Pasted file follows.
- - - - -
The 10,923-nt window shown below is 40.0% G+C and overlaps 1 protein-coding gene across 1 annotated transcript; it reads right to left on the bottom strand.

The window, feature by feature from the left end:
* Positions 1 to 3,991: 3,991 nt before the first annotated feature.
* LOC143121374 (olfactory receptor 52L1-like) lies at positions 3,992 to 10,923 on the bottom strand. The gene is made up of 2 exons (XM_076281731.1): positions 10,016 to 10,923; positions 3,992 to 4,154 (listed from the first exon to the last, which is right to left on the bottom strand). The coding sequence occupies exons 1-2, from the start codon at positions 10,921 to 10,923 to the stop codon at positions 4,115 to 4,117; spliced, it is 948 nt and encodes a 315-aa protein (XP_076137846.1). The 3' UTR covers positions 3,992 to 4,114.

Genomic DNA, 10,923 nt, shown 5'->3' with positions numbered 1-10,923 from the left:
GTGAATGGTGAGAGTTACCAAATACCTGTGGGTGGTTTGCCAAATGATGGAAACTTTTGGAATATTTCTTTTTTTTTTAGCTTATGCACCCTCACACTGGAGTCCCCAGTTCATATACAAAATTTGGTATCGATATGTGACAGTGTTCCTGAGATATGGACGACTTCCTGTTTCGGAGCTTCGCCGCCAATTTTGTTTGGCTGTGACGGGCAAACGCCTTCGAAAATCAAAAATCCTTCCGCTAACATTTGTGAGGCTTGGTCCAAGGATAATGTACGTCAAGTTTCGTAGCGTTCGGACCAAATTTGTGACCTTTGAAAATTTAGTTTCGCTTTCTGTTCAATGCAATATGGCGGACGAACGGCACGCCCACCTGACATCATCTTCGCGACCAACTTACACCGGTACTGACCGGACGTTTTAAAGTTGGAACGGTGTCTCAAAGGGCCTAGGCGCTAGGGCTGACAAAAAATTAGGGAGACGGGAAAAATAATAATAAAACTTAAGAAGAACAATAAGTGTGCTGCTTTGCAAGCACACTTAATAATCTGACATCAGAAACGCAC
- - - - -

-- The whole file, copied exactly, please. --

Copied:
The 10,923-nt window shown below is 40.0% G+C and overlaps 1 protein-coding gene across 1 annotated transcript; it reads right to left on the bottom strand.

The window, feature by feature from the left end:
* Positions 1 to 3,991: 3,991 nt before the first annotated feature.
* LOC143121374 (olfactory receptor 52L1-like) lies at positions 3,992 to 10,923 on the bottom strand. The gene is made up of 2 exons (XM_076281731.1): positions 10,016 to 10,923; positions 3,992 to 4,154 (listed from the first exon to the last, which is right to left on the bottom strand). The coding sequence occupies exons 1-2, from the start codon at positions 10,921 to 10,923 to the stop codon at positions 4,115 to 4,117; spliced, it is 948 nt and encodes a 315-aa protein (XP_076137846.1). The 3' UTR covers positions 3,992 to 4,114.

Genomic DNA, 10,923 nt, shown 5'->3' with positions numbered 1-10,923 from the left:
GTGAATGGTGAGAGTTACCAAATACCTGTGGGTGGTTTGCCAAATGATGGAAACTTTTGGAATATTTCTTTTTTTTTTAGCTTATGCACCCTCACACTGGAGTCCCCAGTTCATATACAAAATTTGGTATCGATATGTGACAGTGTTCCTGAGATATGGACGACTTCCTGTTTCGGAGCTTCGCCGCCAATTTTGTTTGGCTGTGACGGGCAAACGCCTTCGAAAATCAAAAATCCTTCCGCTAACATTTGTGAGGCTTGGTCCAAGGATAATGTACGTCAAGTTTCGTAGCGTTCGGACCAAATTTGTGACCTTTGAAAATTTAGTTTCGCTTTCTGTTCAATGCAATATGGCGGACGAACGGCACGCCCACCTGACATCATCTTCGCGACCAACTTACACCGGTACTGACCGGACGTTTTAAAGTTGGAACGGTGTCTCAAAGGGCCTAGGCGCTAGGGCTGACAAAAAATTAGGGAGACGGGAAAAATAATAATAAAACTTAAGAAGAACAATAAGTGTGCTGCTTTGCAAGCACACTTAATAATCTGACATCAGAAACGCAC